State News

Economists report stellar state revenues

By Riley Robinson/VTDigger

Vermont’s revenues are in boom times, state economists announced Tuesday, Jan. 17, as public coffers are buoyed by what economic adviser Jeff Carr called “epic, unprecedented, off-the-charts” federal money — for now.

Those same economists predicted the state’s general fund revenues will drop nearly 9% in the fiscal year that begins July 1, a drop that would outpace even the 2009 downturn during the Great Recession.

The 9% decrease, which excludes health care revenues, is “without the assumption of a full-blown recession,” and assumes the Federal Reserve can achieve a “soft landing” for the national economy, Tom Kavet, the Legislature’s economist, told the panel of officials who typically meet twice a year to receive the state’s fiscal forecasts. The group, known as the Vermont Emergency Board, is composed of Gov. Phil Scott and the four legislators who chair the Vermont House and Senate budget and tax committees. 

While the projected decrease is striking, it’s also expected, board members noted. Any reduction in revenues is a decrease “from a very high point,” said House Appropriations chair Diane Lanpher, D-Vergennes — “artificially high” even, due to the windfall of federal money during the Covid-19 pandemic. The downturn during the Great Recession was different, Lanpher noted, as it was a reduction from normal, base-level spending.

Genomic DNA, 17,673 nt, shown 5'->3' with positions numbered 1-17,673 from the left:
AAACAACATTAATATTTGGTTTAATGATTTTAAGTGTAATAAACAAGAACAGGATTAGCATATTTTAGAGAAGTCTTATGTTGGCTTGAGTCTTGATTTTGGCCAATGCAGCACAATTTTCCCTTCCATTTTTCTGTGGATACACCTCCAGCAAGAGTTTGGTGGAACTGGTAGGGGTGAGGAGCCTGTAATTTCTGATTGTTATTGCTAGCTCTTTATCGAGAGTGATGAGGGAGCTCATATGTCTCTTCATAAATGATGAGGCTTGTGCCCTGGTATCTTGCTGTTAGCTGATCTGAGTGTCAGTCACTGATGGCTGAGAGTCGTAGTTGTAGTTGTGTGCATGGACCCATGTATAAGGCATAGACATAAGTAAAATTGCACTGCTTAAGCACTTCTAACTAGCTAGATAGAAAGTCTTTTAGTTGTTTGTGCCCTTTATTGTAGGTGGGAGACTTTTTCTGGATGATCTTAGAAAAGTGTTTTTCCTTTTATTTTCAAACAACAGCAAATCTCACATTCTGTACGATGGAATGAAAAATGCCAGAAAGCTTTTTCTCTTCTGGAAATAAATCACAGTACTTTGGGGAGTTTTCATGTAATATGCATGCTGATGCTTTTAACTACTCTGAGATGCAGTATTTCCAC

Federal Covid relief money over the past couple of years has delivered about $10 billion to Vermont, roughly $16,200 per Vemonter, according to the Joint Fiscal Office. 

Even with a 9% drop in revenue in 2024, the general fund would still rake in far more than past projections in net dollars, Kavet said. Economists have dialed up the FY24 prediction by $37 million since their last forecast, published in July 2022.

The state’s general fund, its largest pool of state tax dollars, is expected to bring in $120 million more this fiscal year than last projected. Economists expect the education fund will bring in an additional $29 million more this fiscal year, compared to July’s prediction. 

But inflation complicates the good news, Kavet warned, especially in the

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